SheepHerder: We didn’t have entertainment, we just went to bed. Is there anything wrong with that? Why would we need entertainment, to digress from the hard day’s work? Maybe in this culture we work a hard day and then come home, sit on the couch, and watch the TV to zone out. So did we zone out? Neither the work nor the person is separated from the life and this is healing coming from a culture where the only work we are taught to value is the kind we get paid for and often times could care less about. Herding sheep is very entertaining because they’re funny, cute, and each have their own personalities just like people and become your friends and teachers very quickly. I want to go back to see more baby goats because they are so adorable! They make the cutest bah-ing noise, are so soft, have so much energy, and have a really intimate relationship with their mothers. Herding sheep is fun because you can look at the clouds or draw in the sand while you sit on a hill looking at the San Francisco Peaks in the background.
But for the most part our entertainment was the radio. I can honestly say one of the greatest things about being on Black Mesa was it forced me to listen to the news every day and I grew so much more educated about the world and how ridiculous it all is! We made a lot of jokes about things people said on the radio, like when the Senate was trying to pass the Universal Health Care Bill last winter, they had some guy on and he said, “Trying to pass this bill is like trying to get a bowling ball through a straw!” It made me wonder why so many newscasters use these stupid analogies. It must be what the public understands.

We also made fun of commercials and the songs we heard over and over again because many of the radio stations are so tight on funds that they play the same soundtrack every week. We listened to Prairie Home Companion on Saturdays which gave us a lot of good laughs. We also made a lot of jokes about things that we thought we were really funny, like sweat pants. We’d give each other massages or soak our feet sometimes. We’d read, write, or play cards but usually at this time of night I was too tired to do these things. We had a kerosene lamp, imagine trying to read by one when you are already really tired, you’re going to fall asleep! And we’d play Uno by the lamp but we couldn’t tell which color was which in the dim light!

ASAZ: The Thanksgiving Fall Caravan of Support is November 20-27th, 2010 how do you get people to come on board?

SheepHerder: I usually reach out to whatever community I am living in at the time. The ideal communities to organize in are those that are open to hearing about what is happening on Black Mesa and in which there are people who don’t have too many commitments in their lives if they wanted to come. What I really want to do is become rooted in a community so I don’t have to keep moving around and reaching out to people who barely know me. Another thing I want to do is reach out to certain communities of people like farmers, outdoor types (travelers, bikers), those studying primitive living skills, and activists who care about human rights issues, environmental justice, and native rights.

ASAZ: How much money does it cost one do this for a week or if it’s an extended stay?

SheepHerder: If you are fortunate enough to be involved with a group of people who want to go you can do fundraising, like hold benefit concerts, have a raffle, ask for money at your local co-op/small business/ grocery store, or apply for a grant at a local college or university. It takes money for the travel expenses, food and supplies while you are there. I do think that one could go there with very little money and be fine; it’s just a matter of personal preference. I find it important for me to have the right kinds of food to eat while I am expending so much of my energy every day. Money is important in providing for yourself so that you are prepared for your stay. I don’t think many people that go to Black Mesa are prepared even if they read the twenty page Cultural Sensitivity and Preparedness Guide on the BMIS website, because the life on Black Mesa is so drastically different from the life many of us are accustomed to these days.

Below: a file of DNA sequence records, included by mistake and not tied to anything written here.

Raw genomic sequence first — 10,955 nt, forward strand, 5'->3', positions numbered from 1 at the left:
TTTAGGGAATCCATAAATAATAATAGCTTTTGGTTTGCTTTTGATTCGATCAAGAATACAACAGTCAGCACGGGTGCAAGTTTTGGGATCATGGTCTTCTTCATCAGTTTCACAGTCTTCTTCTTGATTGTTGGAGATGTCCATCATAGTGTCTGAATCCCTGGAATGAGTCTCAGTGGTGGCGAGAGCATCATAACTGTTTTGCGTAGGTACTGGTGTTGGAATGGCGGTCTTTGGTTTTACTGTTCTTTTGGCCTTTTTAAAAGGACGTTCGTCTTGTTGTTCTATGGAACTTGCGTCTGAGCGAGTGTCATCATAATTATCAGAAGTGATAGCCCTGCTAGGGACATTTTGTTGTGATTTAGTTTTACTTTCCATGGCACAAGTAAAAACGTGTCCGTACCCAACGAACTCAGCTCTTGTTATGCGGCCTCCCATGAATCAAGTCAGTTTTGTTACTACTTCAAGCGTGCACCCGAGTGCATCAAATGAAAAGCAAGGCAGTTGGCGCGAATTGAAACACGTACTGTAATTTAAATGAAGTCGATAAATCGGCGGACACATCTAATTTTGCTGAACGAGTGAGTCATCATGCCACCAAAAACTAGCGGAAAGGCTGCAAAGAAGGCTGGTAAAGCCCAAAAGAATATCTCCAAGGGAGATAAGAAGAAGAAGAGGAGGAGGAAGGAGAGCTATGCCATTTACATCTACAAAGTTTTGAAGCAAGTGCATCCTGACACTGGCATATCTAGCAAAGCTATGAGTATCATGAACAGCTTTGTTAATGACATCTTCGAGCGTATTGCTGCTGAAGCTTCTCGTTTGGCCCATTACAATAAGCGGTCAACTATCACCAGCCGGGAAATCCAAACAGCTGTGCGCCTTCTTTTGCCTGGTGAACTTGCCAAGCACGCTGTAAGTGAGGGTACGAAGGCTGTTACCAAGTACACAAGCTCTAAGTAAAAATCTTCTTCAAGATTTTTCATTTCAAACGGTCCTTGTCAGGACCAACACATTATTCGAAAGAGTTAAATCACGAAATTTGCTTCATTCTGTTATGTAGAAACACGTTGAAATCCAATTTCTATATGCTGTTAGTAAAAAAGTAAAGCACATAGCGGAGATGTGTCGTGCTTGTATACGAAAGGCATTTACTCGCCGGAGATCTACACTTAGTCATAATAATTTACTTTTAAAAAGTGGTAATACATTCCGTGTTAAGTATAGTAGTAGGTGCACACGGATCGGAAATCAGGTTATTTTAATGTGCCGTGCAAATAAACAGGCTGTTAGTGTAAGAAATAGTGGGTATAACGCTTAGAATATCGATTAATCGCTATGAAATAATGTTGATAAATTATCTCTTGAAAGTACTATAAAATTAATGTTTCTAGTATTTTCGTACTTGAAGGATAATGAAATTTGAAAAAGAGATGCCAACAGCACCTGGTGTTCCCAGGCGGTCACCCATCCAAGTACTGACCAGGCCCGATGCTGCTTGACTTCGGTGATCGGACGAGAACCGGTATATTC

A lot of people have been telling me lately that it is a very privileged thing to be able to go to Black Mesa because not everyone can afford to leave their job/kids/school/etc. Being of assistance on Black Mesa takes a certain level of personal sacrifice and relinquishing of privilege and material comforts that I wish more Americans would be willing to consider. A certain level of sacrifice is a necessity for something to be actually done in any of the struggles to protect Mother Earth. Our culture needs to start looking at what deep lifestyle changes we can do to help situations in which people are being sacrificed for profit and energy extraction. One example is decreasing your energy dependency which many people don’t know how to do beyond little tips given in green guidebooks. There needs to be a more radical shift, by first asking the question why do we need electricity to begin with?

I think a huge solution to these problems is if we all had our own gardens or a garden for each community. If you have a garden then you’re not going to the grocery store where the food comes from Mexican workers in Florida who were paid only .20 cents an hour to pick tomatoes. Nor are you dependent on GMO corn, large scale industrial farming, and on all this food that is shipped an average of 1,500 miles from farm to plate! Shipping is dependent upon gasoline, which is a fossil fuel, as is coal which is a major reason why all this is happening on Black Mesa.

It’s true that there is a privilege to be able to go to Black Mesa but it’s also not a joy ride! It’s very clear to me that I’m there to work! I don’t goof around for five months, I become very serious. Some people may think of Black Mesa as a vacation, well it’s not!

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Posted by Sheep Dog Nation Media, 2010